Assessing the Effectiveness of Social Protection Measures in Mitigating COVID-19-Related Income Shocks in the European Union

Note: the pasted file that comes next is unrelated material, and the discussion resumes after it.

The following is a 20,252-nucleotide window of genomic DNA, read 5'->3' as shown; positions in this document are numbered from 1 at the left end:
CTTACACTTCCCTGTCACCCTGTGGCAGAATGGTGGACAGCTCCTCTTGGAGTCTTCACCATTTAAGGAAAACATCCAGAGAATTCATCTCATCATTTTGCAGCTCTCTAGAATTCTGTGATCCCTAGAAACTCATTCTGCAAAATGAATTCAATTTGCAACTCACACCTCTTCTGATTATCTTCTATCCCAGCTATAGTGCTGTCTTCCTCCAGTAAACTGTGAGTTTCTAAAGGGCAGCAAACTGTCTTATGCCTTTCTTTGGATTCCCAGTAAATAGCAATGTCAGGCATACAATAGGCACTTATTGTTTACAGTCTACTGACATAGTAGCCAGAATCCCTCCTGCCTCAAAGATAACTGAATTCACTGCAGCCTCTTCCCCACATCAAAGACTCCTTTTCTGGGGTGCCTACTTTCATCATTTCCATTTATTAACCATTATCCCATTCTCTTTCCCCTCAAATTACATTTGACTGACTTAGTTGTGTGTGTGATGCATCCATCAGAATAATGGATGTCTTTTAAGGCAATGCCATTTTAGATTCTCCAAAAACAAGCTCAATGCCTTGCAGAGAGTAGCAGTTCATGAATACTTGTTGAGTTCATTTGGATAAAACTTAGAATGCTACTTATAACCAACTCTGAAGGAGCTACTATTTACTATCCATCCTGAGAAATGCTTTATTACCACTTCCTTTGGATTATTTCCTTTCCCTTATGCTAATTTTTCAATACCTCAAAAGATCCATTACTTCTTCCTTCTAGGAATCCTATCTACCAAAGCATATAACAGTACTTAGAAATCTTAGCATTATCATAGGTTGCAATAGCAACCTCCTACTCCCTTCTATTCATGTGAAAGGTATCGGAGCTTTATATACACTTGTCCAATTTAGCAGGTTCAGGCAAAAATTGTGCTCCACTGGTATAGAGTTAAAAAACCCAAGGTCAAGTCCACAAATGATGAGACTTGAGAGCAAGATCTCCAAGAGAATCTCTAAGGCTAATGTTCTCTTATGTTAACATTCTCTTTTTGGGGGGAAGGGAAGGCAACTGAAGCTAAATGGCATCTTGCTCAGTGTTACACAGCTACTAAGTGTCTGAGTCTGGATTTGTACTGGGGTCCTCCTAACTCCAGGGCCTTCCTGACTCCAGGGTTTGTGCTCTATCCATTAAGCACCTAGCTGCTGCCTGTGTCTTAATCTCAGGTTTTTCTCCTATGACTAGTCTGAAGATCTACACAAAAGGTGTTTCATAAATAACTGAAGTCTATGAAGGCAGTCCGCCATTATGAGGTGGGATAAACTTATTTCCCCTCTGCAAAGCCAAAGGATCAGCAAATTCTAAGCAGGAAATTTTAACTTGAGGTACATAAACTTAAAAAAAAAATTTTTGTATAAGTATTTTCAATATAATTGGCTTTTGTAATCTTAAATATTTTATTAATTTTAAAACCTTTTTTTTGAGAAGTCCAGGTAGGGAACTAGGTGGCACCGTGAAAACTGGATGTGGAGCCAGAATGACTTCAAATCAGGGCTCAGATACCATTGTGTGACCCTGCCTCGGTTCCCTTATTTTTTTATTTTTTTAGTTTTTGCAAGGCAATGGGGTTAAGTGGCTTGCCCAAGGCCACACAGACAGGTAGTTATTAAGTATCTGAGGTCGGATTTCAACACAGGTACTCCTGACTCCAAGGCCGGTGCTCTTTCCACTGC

By means of counterfactual simulation methods, this paper quantifies the role of tax–benefit policies in mitigating the shock of the COVID-19 pandemic to household income in the European Union. The tax-benefit microsimulation model for the European Union EUROMOD is used to decompose changes in the income distribution into the effects of: (i) earnings losses due to COVID-19, (ii) automatic stabilizers, (iii) monetary compensation schemes introduced during the pandemic; and (iv) COVID-19-specific reforms to taxes and benefits implemented by European Union governments. The results show a great deal of heterogeneity between countries in terms of earnings losses and the effect of tax-benefit policies during the COVID-19 pandemic. In most countries, the largest contribution to cushioning the economic shock of the pandemic comes from monetary compensation schemes. Automatic stabilizers also play a role, mainly through the effects of social insurance contributions, taxes, and unemployment insurance benefits. Tax-benefit systems cushioned incomes to a large extent even among those most severely affected by the shock to earnings, with an important role for monetary compensation schemes, but also a larger stabilizing effect of unemployment insurance. Among automatic stabilizers, social assistance benefits played an important role in cushioning the income shock for the poorest quintiles among the most severely affected, but only in selected countries.